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HHG Legal Group Director, Murray Thornhill and Associate,  Gemma Wheeler-Carver, from our Employment Law and Dispute Resolution teams, explore some key considerations for employers following the announcement of the COVID-19 Vaccine National Strategy.

Following Scott Morrison’s decision on 7 January to roll out the COVID-19 Vaccine National Strategy, businesses may be considering mandatory vaccinations for all employees to reduce the risk to their business, employees and customers. But what happens when your employees refuse to be vaccinated?

The main matters for an employer to consider before implementing and enforcing mandatory vaccination (whether COVID-19 or other) policies are:

  • The employer’s obligation to provide a safe workplace for its employees;
  • The specific needs of its customers and any other persons to whom it owes a duty of care (eg vulnerable customers such as children and aged care workers;
  • The needs of its individual employees, both those ‘at risk’ and those with health or other reasons that do not allow them to have the vaccination.

Your employees are required to comply with the reasonable and lawful direction of their employer. These directions can relate to ensuring the health and safety of employees and customers, in compliance with the relevant health and safety legislation. Commonly, this includes requiring employees to undertake medical examinations to assess fitness for work, and requesting unwell employees to stay away from work to prevent the spread of illness. Recently this has included requiring employees to undertake a COVID-19 test or work from home, take personal leave or otherwise not attend work when unwell or required to self-isolate. These directions must be reasonable and lawful, and it is important the employers consider whether there is an alternative measure that could reasonably be taken instead.

Compulsory COVID-19 vaccination has not been tested in the Fair Work Commission at this stage. However, recently, the Commission considered the case of an employee who refused an influenza vaccination.[1] Ms Nicole Arnold was an employee of a childcare centre, Goodstart Early Learning, which had arranged to pay for employees to have a mandatory vaccination. Exemptions were made for employees that demonstrated that they could not have the mandatory vaccination on medical grounds. Ms Arnold did not provide any such grounds.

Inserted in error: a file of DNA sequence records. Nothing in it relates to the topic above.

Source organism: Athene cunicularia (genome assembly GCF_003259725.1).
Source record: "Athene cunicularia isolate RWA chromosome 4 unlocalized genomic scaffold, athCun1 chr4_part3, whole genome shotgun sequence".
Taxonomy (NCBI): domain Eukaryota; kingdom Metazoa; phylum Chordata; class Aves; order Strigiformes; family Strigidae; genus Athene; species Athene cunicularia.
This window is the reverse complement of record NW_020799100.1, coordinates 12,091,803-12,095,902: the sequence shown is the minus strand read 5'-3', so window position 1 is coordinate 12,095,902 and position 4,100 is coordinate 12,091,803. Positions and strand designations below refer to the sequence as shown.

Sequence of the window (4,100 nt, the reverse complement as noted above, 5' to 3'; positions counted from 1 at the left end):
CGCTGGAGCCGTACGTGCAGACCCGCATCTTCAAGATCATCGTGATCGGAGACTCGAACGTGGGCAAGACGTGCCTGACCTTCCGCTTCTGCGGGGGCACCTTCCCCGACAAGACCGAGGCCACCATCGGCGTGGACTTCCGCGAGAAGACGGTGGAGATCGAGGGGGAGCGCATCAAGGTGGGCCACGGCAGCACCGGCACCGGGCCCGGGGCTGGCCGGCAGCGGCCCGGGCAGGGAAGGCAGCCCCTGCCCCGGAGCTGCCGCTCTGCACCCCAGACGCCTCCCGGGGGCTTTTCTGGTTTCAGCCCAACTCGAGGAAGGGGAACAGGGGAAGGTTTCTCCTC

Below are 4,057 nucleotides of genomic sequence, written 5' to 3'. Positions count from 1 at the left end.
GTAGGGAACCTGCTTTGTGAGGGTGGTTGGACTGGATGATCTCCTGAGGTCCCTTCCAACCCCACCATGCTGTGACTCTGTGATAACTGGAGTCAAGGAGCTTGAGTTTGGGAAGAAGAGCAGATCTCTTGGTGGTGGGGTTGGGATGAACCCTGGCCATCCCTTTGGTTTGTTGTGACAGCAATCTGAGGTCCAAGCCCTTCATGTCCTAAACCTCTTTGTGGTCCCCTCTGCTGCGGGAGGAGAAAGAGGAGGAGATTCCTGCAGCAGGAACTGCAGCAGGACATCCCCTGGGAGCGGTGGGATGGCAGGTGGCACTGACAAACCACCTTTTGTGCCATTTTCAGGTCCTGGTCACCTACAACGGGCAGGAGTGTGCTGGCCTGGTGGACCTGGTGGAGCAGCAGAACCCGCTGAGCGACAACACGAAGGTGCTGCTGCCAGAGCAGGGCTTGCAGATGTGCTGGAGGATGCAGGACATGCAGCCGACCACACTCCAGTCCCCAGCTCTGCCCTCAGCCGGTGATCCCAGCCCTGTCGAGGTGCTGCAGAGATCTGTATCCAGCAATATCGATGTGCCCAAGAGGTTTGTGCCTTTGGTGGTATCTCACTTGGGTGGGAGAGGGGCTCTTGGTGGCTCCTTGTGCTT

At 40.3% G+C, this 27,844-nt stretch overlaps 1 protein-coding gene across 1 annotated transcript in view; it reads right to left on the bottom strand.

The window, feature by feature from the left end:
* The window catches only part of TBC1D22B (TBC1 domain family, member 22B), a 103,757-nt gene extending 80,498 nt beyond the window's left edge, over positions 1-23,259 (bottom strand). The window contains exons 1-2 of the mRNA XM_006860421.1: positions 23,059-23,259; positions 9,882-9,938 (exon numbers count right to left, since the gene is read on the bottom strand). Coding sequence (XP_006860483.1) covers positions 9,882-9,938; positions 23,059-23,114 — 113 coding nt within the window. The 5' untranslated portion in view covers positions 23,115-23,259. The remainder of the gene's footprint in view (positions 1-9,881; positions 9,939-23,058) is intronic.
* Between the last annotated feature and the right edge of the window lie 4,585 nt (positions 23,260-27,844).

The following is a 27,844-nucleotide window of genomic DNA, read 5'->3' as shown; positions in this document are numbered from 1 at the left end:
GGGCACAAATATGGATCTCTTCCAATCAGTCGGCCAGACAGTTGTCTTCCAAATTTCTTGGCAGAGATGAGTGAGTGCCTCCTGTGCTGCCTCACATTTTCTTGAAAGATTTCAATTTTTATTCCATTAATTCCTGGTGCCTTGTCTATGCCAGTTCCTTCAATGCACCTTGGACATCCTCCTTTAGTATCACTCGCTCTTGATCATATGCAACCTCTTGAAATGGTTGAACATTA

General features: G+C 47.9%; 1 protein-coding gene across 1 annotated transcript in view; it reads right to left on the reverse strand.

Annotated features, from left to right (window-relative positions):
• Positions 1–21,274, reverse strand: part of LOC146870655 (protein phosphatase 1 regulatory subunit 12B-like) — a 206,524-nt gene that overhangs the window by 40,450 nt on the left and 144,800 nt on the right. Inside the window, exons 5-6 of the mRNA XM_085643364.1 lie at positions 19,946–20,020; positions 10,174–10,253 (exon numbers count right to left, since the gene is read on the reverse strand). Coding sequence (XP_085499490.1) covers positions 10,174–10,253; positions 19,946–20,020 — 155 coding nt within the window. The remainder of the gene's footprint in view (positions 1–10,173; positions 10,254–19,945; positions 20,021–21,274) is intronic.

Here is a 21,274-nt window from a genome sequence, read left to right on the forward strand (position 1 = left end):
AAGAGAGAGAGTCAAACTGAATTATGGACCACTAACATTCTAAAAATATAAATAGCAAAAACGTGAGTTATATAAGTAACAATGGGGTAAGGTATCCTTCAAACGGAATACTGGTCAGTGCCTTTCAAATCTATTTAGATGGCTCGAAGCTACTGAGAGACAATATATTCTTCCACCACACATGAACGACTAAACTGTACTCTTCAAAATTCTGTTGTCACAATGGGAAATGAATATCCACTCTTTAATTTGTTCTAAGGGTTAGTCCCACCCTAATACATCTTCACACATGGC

The Commission was not required to make a final decision on the matter (as it determined that the application was made out of time and no extension could be given), however Deputy President Asbury noted that it is arguable that a policy requiring “mandatory vaccination is lawful and reasonable in the context of its [the employer’s] operations which principally involve the care of children, including children who are too young to be vaccinated or unable to vaccinated for a valid health reason”.

It is clear therefore, that certain workplaces, such as childcare and aged care centres, and potentially border security and travel employees, and others who work in close proximity to vulnerable persons or in high-transmission locations, may be able to put in place policies to require vaccinations but should carefully consider the necessity of the policy and any required exemptions. Other employers may also be able to justify a reasonable vaccination policy.

A failure to comply with a workplace policy, or a reasonable direction by an employer, can result in termination of employment or other disciplinary action (particularly if such a requirement is set out in an employee’s contract of employment). Therefore employers should:

  • Carefully consider whether their workplace is one where a mandatory vaccination policy is appropriate;
  • Implement processes to ensure employees are aware of the relevant policies and any directions related to vaccinations; and
  • Follow appropriate processes for any employees who refuse that vaccination.

The consequences of improperly terminating an employee’s employment, or otherwise injuring their employment, can include damage to a business’s reputation, negative effects on employee morale, and claims for breach of contract, discrimination, unfair dismissal or adverse action. Whether or not you can terminate or otherwise make changes to your employee’s contract of employment on the basis that they cannot or will not be vaccinated will depend on the specific circumstances of the individual employment and the unique requirements of your workplace.


If you are considering imposing mandatory vaccinations, or other directions, on your employees, we recommend that you seek legal advice as early as possible to minimise any risks to your business. Please contact our employment law team to assist you with tailored and practical guidance, including preparation of contracts and policies, advice on workplace health and safety, and representation in any employment law-related dispute.

[1] Ms Nicole Maree Arnold v Goodstart Early Learning Limited T/A Goodstart Early Learning [2020] FWC 6083 copy of decision


*The information provided in this website serves as a general guide and does not constitute legal advice. It is based on our research and experience at the time of publication. Please consult our knowledgeable legal team for any specific inquiries or advice relevant to your circumstances, as the content may not have been updated subsequently.